The gold finish is applied using a physical vapor deposition (PVD) process. Apple tells me this process is very similar to the process that applies the diamond like coating (DLC) to the space black watches. One thing about both of these processes is that they take several hours to apply per watch, according to Apple. That’s why the space black stainless steel models have always been more expensive. But the gold Apple Watch models cost the same as the regular stainless steel models ($699 for 40 mm, $749 for 44 mm). And, in a nice touch, the space black models are now the same price as regular stainless steel as well.
The Series 4 Digital Crown is clearly all new. Apple — during the event and in their marketing materials — is trumpeting the Crown’s new haptic feedback. It “clicks” as you spin it, and the clicks correspond to whatever it is you’re scrolling. This is a very nice touch. But the best thing about the new Digital Crown is how freely it spins. There’s almost no friction at all. It makes the Crown on my Series 3 watch feel like it’s rusty. The feel of this new Digital Crown is so much nicer than the old ones.
I’ve long believed through personal experience that haptic taps felt noticeably better on aluminum Apple Watch models than the stainless steel ones. With my Series 0 space black watch, taps were so faint I often didn’t feel them. It makes sense that it would be more difficult to provide good haptic feedback through a more rigid material. But in way it’s counterintuitive that the more expensive models would provide a worse experience for one of Apple Watch’s key features. The taps on this Series 4 watch are the best I’ve ever felt on any Apple Watch. They’re strong but not too strong. The Series 4 pages at Apple.com don’t seem to even mention the Taptic Engine, though. I asked Apple if they improved the Taptic Engine for Series 4, and the answer was something like, “We’re always working to improve every aspect of the experience” — typical Apple-ese for “We don’t want to answer that.” They did say though, that the Taptic Engine should feel better because the Series 4 watch sits better on the wrist. Perhaps that explains what I’m feeling, but I suspect it’s both — that taps are helped simply because the watch sits better on the wrist and Apple improved the Taptic Engine.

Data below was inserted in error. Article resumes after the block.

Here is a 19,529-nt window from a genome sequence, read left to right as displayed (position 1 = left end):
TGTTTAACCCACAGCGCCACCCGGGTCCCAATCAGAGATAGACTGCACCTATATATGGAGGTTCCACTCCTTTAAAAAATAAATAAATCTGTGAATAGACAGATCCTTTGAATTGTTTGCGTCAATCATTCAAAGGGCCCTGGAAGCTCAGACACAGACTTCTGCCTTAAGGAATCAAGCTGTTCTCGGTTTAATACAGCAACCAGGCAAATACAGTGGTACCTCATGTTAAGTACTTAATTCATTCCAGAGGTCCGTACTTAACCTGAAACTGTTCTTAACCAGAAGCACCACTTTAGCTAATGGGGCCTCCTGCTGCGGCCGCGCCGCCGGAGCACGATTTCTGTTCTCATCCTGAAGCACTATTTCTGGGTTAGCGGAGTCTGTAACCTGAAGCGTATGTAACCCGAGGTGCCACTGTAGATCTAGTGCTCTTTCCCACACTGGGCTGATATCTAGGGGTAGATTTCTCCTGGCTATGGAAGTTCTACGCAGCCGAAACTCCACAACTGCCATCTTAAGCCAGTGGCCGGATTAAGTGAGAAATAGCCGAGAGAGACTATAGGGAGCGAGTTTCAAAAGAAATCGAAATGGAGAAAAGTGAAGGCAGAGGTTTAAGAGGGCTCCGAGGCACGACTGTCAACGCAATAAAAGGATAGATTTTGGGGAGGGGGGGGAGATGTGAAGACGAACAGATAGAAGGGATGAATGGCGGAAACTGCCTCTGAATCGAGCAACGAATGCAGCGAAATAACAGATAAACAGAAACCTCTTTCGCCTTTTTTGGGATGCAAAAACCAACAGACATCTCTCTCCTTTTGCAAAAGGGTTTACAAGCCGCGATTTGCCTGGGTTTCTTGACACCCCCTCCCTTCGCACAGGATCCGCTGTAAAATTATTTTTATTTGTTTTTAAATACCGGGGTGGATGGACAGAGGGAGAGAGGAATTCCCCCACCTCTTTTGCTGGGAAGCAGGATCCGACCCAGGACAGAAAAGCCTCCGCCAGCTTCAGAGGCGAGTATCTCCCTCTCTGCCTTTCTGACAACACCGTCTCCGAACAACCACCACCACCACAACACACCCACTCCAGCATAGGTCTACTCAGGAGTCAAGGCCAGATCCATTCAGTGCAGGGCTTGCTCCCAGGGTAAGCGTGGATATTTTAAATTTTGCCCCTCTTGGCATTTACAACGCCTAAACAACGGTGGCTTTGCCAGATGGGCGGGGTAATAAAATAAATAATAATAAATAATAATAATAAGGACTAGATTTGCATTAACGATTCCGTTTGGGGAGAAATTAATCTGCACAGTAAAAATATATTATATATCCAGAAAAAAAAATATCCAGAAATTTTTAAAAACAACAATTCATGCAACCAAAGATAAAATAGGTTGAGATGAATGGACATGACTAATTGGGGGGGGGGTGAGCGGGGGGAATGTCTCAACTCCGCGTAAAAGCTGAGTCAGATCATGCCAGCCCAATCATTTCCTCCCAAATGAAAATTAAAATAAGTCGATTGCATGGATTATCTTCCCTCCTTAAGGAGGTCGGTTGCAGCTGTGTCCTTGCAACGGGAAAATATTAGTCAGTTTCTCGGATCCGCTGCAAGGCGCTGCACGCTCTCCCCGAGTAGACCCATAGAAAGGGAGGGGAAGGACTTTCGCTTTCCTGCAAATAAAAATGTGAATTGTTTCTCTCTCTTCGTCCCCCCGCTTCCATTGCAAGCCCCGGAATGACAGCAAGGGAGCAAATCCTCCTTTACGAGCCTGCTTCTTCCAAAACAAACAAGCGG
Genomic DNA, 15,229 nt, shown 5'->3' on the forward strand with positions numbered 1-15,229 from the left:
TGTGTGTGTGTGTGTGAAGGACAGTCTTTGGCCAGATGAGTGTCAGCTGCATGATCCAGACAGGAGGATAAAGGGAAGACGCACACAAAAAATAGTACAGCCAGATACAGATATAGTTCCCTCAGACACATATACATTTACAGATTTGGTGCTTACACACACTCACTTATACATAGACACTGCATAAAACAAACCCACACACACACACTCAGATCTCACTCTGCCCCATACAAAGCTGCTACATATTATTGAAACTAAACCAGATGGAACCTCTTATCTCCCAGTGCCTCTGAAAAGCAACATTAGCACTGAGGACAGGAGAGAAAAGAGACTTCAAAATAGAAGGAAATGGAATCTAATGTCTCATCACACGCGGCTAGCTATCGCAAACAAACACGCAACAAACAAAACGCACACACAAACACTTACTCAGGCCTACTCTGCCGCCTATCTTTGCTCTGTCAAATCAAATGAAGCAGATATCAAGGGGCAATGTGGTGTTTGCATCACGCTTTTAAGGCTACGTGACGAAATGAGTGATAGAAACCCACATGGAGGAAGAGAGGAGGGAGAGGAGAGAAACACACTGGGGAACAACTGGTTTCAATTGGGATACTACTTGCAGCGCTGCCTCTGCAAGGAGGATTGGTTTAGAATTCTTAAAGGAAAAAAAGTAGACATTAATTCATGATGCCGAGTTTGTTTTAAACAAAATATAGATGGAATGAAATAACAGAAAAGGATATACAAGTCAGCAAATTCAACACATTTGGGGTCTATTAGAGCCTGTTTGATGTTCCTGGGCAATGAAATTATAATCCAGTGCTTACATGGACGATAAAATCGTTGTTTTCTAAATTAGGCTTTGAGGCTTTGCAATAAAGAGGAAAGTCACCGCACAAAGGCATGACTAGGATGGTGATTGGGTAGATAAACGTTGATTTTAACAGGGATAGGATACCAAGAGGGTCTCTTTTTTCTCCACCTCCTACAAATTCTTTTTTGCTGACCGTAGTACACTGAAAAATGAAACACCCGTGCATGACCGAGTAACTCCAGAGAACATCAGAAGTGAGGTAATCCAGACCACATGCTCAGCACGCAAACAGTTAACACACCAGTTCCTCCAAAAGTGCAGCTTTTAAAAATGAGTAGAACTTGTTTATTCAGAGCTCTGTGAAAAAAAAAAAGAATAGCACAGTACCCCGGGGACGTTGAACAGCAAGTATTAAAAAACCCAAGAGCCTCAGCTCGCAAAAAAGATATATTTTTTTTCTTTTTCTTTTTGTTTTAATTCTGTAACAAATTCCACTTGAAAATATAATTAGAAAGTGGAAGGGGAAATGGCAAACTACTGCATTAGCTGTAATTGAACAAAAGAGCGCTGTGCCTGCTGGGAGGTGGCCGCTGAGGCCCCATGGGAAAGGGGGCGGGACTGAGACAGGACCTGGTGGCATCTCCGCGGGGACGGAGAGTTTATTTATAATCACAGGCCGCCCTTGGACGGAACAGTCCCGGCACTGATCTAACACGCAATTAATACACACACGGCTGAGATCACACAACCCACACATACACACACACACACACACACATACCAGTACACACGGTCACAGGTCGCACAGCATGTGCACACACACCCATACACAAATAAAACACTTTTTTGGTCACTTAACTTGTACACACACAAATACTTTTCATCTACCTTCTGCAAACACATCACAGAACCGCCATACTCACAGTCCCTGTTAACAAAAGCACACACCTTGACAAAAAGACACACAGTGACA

Back in September 2014 at the event where Apple Watch was unveiled, I had a post-event briefing where I got to spend time examining and trying several prototype Apple Watches. (Remember: Apple announced it in September 2014, but it didn’t begin shipping until late April 2015.) In my post-event thoughts and observations piece, I wrote:
The digital crown feels amazing. It didn’t actually control anything on-screen on the demo watches I handled last week, but it has the most amazing feel of any analog controller I’ve ever used. Lubricious (in the second sense, if not the first as well) is the word that springs to mind.
This Digital Crown feels exactly how I remember that prototype Digital Crown feeling. Lubricious. I also vividly recall that the taps I got from those prototype watches felt almost humane — as though I were being tapped on the wrist by a friend trying to subtly get my attention. That’s what the taps on this watch feel like. Assertive, but polite. In the way that a notification sound can be pleasant, these taps are pleasant. This makes me think it took Apple four years to get to the point where the Digital Crown and Taptic Engine in production Apple Watches feel the way they’ve wanted them to feel all along. In hindsight I’m rather shocked that Apple granted me hands-on time with what were clearly prototypes.
Which brings us to the most striking new hardware on the Series 4: the display. I cheated a bit when I wrote the following bit in my thoughts and observations piece regarding last week’s event, because I’d been wearing this review unit for several days already:
With the exception of the Photos watch face (which Apple added to early models only grudgingly, knowing it looked bad but also knowing people would want it), previous Apple Watch faces all took advantage of the way OLED’s deep black could blend in almost seamlessly with the surrounding black bezel to effectively hide the corners of the display. A sharp-cornered rectangular display doesn’t look good on a round-cornered device. The entire concept was to blur the transition from the edges of the display to the bezel. The Series 4 watch faces embrace the corners of the display, celebrate the corners even, enabling fun and colorful watch faces that Apple surely never even considered for previous models. All previous Apple Watch faces were dark; most of the new ones are bright and colorful. It’s a big change.